"... these three individuals [David Evans, Collin Finnerty and Reade Seligmann,] are innocent of these charges."
North Carolina Attorney General Roy Cooper, Apr. 11, 2007
Last spring when the Duke students who played on the Men’s lacrosse team came under fire by much of the media and many at Duke after which three were picked by the disgraced Mike Nifong for indictment and trial, Duke President Richard Brodhead acted in ways that even many of his defenders say were inept, and his critics say were shameful.
Brodhead excuses himself for what he did and didn’t do by telling people it was a “confusing time” in which“[t]he facts kept changing. Every day we learned new things that no one knew the day before.”
Well, last April 19, the day after Collin Finnerty and Reade Seligmann were arrested, hand-cuffed and taken to the county jail, and nine months before Brodhead could ever bring himself to say anything critical of the disgraced Nifong, well-known defense attorney Roy Black wasn’t confused.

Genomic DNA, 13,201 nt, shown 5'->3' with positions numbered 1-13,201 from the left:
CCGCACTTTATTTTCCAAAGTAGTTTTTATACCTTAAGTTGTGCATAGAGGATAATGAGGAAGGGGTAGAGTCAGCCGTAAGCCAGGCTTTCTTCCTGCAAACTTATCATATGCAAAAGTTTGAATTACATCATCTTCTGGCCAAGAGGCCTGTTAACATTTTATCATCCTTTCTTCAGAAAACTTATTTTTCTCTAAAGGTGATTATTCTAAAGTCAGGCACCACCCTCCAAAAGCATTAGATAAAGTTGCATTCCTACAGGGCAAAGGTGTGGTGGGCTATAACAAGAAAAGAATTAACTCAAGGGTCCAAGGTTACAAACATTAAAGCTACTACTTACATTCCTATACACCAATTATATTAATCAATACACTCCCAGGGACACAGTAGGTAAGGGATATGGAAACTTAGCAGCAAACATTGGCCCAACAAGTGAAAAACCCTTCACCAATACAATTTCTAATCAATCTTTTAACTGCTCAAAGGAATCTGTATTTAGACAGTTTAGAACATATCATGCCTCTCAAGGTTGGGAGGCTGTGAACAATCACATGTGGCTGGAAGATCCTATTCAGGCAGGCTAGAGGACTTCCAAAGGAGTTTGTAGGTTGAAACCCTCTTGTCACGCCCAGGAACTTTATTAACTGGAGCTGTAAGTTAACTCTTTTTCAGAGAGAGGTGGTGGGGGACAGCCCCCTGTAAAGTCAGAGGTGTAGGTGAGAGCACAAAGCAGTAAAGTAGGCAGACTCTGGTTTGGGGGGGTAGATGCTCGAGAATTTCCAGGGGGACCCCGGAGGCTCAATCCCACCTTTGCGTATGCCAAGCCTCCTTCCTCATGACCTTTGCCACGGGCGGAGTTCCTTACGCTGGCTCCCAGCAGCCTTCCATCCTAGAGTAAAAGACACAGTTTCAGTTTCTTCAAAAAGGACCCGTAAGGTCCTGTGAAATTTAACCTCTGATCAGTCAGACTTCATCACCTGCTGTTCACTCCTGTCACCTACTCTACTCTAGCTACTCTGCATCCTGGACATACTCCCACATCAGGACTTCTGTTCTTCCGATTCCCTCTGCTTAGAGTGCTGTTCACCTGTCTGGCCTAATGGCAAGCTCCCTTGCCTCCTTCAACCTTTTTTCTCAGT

USA Today columnist Jon Saraceno reported:
Black told me Tuesday that the prosecution of the Duke players is "beyond difficult." An attorney for one of the accused told reporters his client wasn't even at the party at the time of the alleged rape.Now why couldn’t Brodhead have figured that out and at least have whispered it in the ears of people like Durham Herald Sun editor Bob Ashley, Duke Professor Peter Wood and Raleigh News & Observer columnist Ruth Sheehan?
"It almost reaches the level of absurdity," Black said. "I think it's driven more by local politics, race and class. How often do you see prosecutors give 30 press conferences before charges are filed?
Based upon what we know, the lack of physical evidence (beyond a hospital exam that cited injury consistent with rape), corroboration and conclusive DNA argue against a strong case here.
What you have here is her word, one certainly subject to serious credibility questions."